Point 5. Reduce graphics and other UI features

    If u disable this feature then better use Windwos XP or even window 98. Why to switch to Vista????????????

  2. JM Says:

    Point3: Disable UAC. I’d really question this advice.

    Sure, when you personally change something on your system – of course you’re asking it to happen. The problem is that the operating system doesn’t distinguish between you and some software pretending to be you. So when “Mr Malware” comes along and starts making changes, you’ll never know about it (if you turn off UAC).

    You might turn around and say that “I only want my computer to do directly as I ask” … but I think most of us would be taken aback by how much functionality we’d lose (things that go on in the background automatically, using your credentials).

    I doubt very much that it would be the first thing that power-users would disable – they should have a better appreciation of it’s impact on the security of their system. To recommend to your readers to open themselves up to potential security threats, is poor advice IMHO.

    Microsoft get rapped for being the bane of all evil, but in fairness, the latest Mac OS does exactly the same and we never hear complaints about this.


    Other advise about removing the heaps of junk that get put onto computers (new and old) is sound though. This can make a major difference.


    In response to “ajay” (above) – I completely agree with his sentiment. However, part of the problem is that manufacturers now ship vista almost as defacto, even on computers that don’t quite cut it. For example, I own a marvellously tiny Sony Vaio vgn-ux … that ships with vista. Problem is thtat it’s not really man enough for the job of running aero-effects. It does work with them, but I’d rather have a more responsive machine – hence they’re turned off.

  3. Jeff Says:

    You are wrong about the ReadyBoost. This feature augments the read/write cache memory built into hard drives. This is completely different from RAM. So Vista will use Readyboost to cache data onto the usb or sd card – making the initial load time of say i tunes or photoshop elements slow, but all further load times of the application (as long as machine isn’t rebooted) much faster.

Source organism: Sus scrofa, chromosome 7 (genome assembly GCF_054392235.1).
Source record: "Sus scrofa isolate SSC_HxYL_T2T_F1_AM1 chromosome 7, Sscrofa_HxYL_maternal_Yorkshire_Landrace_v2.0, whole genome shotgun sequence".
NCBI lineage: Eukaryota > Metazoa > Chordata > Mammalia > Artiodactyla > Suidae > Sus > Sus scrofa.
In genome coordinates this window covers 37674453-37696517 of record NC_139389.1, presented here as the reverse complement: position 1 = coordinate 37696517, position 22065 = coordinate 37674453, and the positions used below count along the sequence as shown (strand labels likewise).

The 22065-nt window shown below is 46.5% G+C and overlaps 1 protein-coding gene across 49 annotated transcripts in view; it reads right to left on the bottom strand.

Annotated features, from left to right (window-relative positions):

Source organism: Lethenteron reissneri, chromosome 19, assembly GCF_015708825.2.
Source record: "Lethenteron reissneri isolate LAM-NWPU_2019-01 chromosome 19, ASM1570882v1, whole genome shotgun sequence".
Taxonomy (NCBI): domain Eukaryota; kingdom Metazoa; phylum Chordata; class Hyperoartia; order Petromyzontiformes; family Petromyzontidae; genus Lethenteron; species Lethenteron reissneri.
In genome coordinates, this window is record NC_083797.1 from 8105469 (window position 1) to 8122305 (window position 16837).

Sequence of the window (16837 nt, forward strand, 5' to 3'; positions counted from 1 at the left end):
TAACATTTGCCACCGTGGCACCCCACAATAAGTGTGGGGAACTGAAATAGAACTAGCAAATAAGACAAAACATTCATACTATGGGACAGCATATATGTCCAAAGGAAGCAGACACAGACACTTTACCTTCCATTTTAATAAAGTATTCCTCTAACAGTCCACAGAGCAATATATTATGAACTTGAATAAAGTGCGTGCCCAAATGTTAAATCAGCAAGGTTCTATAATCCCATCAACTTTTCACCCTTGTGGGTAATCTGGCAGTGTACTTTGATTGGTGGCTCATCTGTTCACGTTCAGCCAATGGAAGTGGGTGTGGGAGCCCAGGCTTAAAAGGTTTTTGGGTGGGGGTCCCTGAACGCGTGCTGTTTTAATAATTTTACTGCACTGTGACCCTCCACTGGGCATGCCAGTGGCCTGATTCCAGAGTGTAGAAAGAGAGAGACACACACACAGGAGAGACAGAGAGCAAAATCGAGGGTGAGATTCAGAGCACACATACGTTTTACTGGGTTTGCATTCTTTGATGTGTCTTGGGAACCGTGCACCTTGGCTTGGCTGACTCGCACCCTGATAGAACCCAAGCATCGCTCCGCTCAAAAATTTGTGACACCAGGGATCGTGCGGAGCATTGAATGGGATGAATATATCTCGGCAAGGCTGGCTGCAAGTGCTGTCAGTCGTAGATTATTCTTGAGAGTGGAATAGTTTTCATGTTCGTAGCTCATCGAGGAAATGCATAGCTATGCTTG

4. Sikk Says:

    If UAC is the only thing stopping you from loading your computer up with malware then you shouldn’t own a pc. The access controls where meant to help administrators maintain control of their PC’s in a network and idiots protects their RN’s and laptops in an increasingly wireless world. Lauding on him for this advice is asinine. I personally found the article to be very intuitive for a user not a tech to have written it.

    The only folly I would point out is the windows defender point, you need a firewall on your computer, period. Yes I would recommend using one other than windows defender, but make sure it is a good one (zone alarm is my preference, their newest suite is astounding). BUT, there aren’t many other choices out there for people running 64 bit Vista or XP. So make sure your are on a platform with better options before you go bulling your pants and bending over in a subway restroom while blindfolded.

  5. Jeremy Says:

    someone asked why use vista if you tone down the visualizations to xp/98. Simply put: directx 10 only works on vista. it’s just unfortunate that vista performs so poorly when it comes to graphical display.

  6. Muppet Says:

    @Sikk: Firstly, there are people out there who are just like those who you say should not have a PC. They are naive about just how dangerous downloads and attachments are, and therefore run them with impunity. Windows was created so that everyone, smart or stupid, could use a computer.

    Windows Defender isn’t a firewall, it’s a spyware scanner. Disabling it has no effect on the firewall.

    Please check your facts before making blind comments such as this.

  7. kmd Says:

    Muppet: If these people who are ‘naive about how dangerous downloads and attachements are’, then I hardly think there are going to click ‘don’t allow’ when a malicious program wants to run. Programs on Windows computers use names that any ‘naive’ person is not going to understand so they are just going to click ‘allow’ to all programs they are asked to allow, hence defeating the purpose of UAC.

    Please check your facts before making blind comments such as this.

    JM: Mac OS might have a similar feature to UAC, but I have used Mac OS X for a while, along with Windows, and Mac OS by far has littler questions than Windows. It pretty much only asks questions when they are needed, and it would only ask the question once (ie. not through three or four questions when installing one program.)